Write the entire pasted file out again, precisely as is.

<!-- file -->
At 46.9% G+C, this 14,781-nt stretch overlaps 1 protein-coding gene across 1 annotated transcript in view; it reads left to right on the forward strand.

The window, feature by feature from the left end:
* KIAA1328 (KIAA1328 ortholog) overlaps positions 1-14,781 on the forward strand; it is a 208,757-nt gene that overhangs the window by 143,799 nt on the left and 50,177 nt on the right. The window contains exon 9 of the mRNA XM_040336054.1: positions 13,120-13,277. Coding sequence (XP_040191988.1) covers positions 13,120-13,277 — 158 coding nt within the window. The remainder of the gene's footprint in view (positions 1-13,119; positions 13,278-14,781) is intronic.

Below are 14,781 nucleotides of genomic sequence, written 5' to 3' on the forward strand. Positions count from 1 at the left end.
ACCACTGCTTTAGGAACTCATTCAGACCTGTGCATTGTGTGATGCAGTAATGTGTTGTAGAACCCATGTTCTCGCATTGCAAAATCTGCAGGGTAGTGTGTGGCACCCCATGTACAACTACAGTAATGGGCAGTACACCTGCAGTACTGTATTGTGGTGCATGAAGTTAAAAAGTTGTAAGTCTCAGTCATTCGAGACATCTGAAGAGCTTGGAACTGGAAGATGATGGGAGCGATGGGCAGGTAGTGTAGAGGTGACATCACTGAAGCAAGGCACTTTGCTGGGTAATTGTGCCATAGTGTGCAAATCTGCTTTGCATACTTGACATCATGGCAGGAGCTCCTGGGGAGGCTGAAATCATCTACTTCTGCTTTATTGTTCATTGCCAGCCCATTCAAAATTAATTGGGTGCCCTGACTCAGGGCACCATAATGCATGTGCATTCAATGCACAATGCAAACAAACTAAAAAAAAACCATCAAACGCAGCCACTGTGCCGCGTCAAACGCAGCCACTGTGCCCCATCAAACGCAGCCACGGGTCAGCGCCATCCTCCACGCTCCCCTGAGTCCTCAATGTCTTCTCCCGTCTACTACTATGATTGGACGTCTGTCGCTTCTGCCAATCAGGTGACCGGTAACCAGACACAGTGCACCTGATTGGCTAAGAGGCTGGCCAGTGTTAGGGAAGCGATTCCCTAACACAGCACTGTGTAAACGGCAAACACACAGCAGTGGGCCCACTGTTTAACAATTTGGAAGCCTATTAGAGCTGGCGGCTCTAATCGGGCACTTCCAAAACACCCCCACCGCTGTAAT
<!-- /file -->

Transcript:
At 46.9% G+C, this 14,781-nt stretch overlaps 1 protein-coding gene across 1 annotated transcript in view; it reads left to right on the forward strand.

The window, feature by feature from the left end:
* KIAA1328 (KIAA1328 ortholog) overlaps positions 1-14,781 on the forward strand; it is a 208,757-nt gene that overhangs the window by 143,799 nt on the left and 50,177 nt on the right. The window contains exon 9 of the mRNA XM_040336054.1: positions 13,120-13,277. Coding sequence (XP_040191988.1) covers positions 13,120-13,277 — 158 coding nt within the window. The remainder of the gene's footprint in view (positions 1-13,119; positions 13,278-14,781) is intronic.

Below are 14,781 nucleotides of genomic sequence, written 5' to 3' on the forward strand. Positions count from 1 at the left end.
ACCACTGCTTTAGGAACTCATTCAGACCTGTGCATTGTGTGATGCAGTAATGTGTTGTAGAACCCATGTTCTCGCATTGCAAAATCTGCAGGGTAGTGTGTGGCACCCCATGTACAACTACAGTAATGGGCAGTACACCTGCAGTACTGTATTGTGGTGCATGAAGTTAAAAAGTTGTAAGTCTCAGTCATTCGAGACATCTGAAGAGCTTGGAACTGGAAGATGATGGGAGCGATGGGCAGGTAGTGTAGAGGTGACATCACTGAAGCAAGGCACTTTGCTGGGTAATTGTGCCATAGTGTGCAAATCTGCTTTGCATACTTGACATCATGGCAGGAGCTCCTGGGGAGGCTGAAATCATCTACTTCTGCTTTATTGTTCATTGCCAGCCCATTCAAAATTAATTGGGTGCCCTGACTCAGGGCACCATAATGCATGTGCATTCAATGCACAATGCAAACAAACTAAAAAAAAACCATCAAACGCAGCCACTGTGCCGCGTCAAACGCAGCCACTGTGCCCCATCAAACGCAGCCACGGGTCAGCGCCATCCTCCACGCTCCCCTGAGTCCTCAATGTCTTCTCCCGTCTACTACTATGATTGGACGTCTGTCGCTTCTGCCAATCAGGTGACCGGTAACCAGACACAGTGCACCTGATTGGCTAAGAGGCTGGCCAGTGTTAGGGAAGCGATTCCCTAACACAGCACTGTGTAAACGGCAAACACACAGCAGTGGGCCCACTGTTTAACAATTTGGAAGCCTATTAGAGCTGGCGGCTCTAATCGGGCACTTCCAAAACACCCCCACCGCTGTAAT